Experts Issue Warning Against Economic Depression in Nigeria
Economists and analysts have warned that the Nigerian economy is heading towards a major depression and not a recession. This is in reaction to a claim by finance minister Zainab Ahmed that the country may be heading towards another recession if the current global crisis is prolonged.
The global economy has been devastated by the coronavirus outbreak, with the International Monetary Fund (IMF) saying economic activities dropped by an unprecedented 80 percent in two months. Speaking on the matter, Ahmed warned that the Nigerian economy risks sliding into another recession if the current coronavirus pandemic continues raging beyond the next six months.
“We are hopeful that this pandemic will be limited in time. If it is an average of three months, we should be able to close the year with positive growth. But, if it goes longer than six months, to one year, we will most likely go into recession,” she said.
But the economic fallout from the COVID-19 pandemic might go beyond a recession as projected by the minister, said Tope Fasua, CEO Global Analytics Consulting Limited, and Paul Aladje, Lead Economist/Enterprise Partner at SM Professionals told Premium Times in Abuja.
Although both experts agreed with the minister’s projection on the impact of the current crisis on the Nigerian economy, they differed on the severity. “The Minister is trying to be nice, maybe so as not to cause panic. She is talking about the economy going into recession in the next six months. She is relying on the theory of recession being two consecutive quarters of negative growth in the economy. Otherwise, the truth is that we are already in recession,“ Fasua said.
Speaking further, the expert noted that people have not been productive because they have not been working. Businesses have shut in for some time, therefore, there is likely going to be a drop in Gross Domestic Product. With the global GDP predicted by the IMF to fall by 12 percent this year, Fasua said Nigeria’s economy cannot come out of the current crisis with less than a 10 percent decline.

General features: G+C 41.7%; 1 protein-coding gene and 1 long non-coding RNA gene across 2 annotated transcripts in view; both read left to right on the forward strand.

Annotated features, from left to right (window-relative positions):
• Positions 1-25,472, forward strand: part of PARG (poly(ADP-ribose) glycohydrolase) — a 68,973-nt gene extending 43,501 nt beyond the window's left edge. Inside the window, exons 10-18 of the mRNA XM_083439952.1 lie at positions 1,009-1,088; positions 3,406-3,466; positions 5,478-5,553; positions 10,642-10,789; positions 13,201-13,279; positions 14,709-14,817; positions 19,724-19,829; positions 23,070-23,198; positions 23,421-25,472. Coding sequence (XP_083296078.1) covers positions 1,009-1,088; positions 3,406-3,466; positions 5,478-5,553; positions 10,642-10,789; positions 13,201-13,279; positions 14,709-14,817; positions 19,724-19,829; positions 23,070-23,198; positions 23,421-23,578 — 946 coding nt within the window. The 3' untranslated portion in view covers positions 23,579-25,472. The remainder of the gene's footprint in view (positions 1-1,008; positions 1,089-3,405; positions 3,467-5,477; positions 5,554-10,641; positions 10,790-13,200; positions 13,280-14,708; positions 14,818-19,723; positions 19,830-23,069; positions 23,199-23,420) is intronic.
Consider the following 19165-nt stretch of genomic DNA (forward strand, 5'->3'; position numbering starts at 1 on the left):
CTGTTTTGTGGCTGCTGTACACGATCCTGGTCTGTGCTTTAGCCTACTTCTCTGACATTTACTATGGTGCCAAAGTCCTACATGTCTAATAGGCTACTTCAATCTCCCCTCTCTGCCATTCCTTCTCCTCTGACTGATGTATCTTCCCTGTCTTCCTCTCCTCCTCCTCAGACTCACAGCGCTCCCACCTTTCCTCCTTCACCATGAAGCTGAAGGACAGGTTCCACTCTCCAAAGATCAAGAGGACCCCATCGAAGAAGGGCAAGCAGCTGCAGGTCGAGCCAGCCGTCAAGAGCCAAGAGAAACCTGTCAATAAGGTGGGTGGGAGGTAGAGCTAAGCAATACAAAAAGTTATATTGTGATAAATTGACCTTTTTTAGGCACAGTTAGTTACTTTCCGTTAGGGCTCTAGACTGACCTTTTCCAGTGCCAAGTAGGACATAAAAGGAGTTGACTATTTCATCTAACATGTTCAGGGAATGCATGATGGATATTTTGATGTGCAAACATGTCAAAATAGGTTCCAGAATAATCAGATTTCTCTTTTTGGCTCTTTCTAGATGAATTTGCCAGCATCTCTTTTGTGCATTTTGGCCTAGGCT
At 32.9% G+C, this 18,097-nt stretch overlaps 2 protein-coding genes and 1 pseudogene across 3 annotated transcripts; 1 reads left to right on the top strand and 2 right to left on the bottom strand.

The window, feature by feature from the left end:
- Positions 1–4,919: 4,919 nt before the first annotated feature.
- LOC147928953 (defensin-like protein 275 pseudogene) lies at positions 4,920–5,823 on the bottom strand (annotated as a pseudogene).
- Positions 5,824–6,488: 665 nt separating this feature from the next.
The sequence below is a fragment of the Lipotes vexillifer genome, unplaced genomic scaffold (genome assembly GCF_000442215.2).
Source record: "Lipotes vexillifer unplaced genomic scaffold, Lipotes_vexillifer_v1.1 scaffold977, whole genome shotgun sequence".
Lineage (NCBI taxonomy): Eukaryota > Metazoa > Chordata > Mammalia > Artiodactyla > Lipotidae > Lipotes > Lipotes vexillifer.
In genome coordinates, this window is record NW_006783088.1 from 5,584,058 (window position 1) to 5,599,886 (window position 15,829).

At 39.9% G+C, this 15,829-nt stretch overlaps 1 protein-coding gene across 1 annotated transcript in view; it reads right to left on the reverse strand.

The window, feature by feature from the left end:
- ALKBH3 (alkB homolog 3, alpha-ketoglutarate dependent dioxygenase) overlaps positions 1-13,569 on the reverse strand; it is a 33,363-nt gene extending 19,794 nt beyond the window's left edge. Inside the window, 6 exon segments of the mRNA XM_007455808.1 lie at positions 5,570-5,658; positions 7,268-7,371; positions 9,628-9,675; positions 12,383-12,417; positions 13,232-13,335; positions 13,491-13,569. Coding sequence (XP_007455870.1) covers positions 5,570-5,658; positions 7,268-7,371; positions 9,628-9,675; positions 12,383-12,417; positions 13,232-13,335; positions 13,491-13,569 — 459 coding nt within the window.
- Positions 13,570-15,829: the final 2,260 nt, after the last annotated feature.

“Nigeria’s GDP is about $450 billion. Imagine that the country is losing about $1.5 billion every day. If one is conservative to say half of that is shut-in because people are doing nothing, sitting at home, that means we are losing about $400 million every day. Multiply that with 30 days of the month, that translates to a loss of about $12 billion, to be deducted from the country’s GDP every month. So, it is clear, we cannot escape recession,” Fasua explained.
Aladje meanwhile is of the opinion that if the current lockdown in the country lingers beyond three months into the third quarter of the year, many people and families would be completely devastated. Thus, the economist was more convinced Nigeria’s economy was in depression.
He further said long before the IMF said that the world economy was in recession, the Nigerian economy was already in recession, with mass unemployment, mass joblessness, high inflation, and millions of Nigerian in extreme poverty. The majority of the population with no basic necessities of life, such as food, water, and toilets, with no hope in view that development will come and greet in terms of income per head, is not guaranteed, then there is more than a recession.
“Economic depression is a complete state of devastation of an economy but is a situation where the economy suffers from attacks from an invisible vampire that sucks out its vitality. It is a situation where there is rising stagflation and there is no hope for development,” said the SM economist.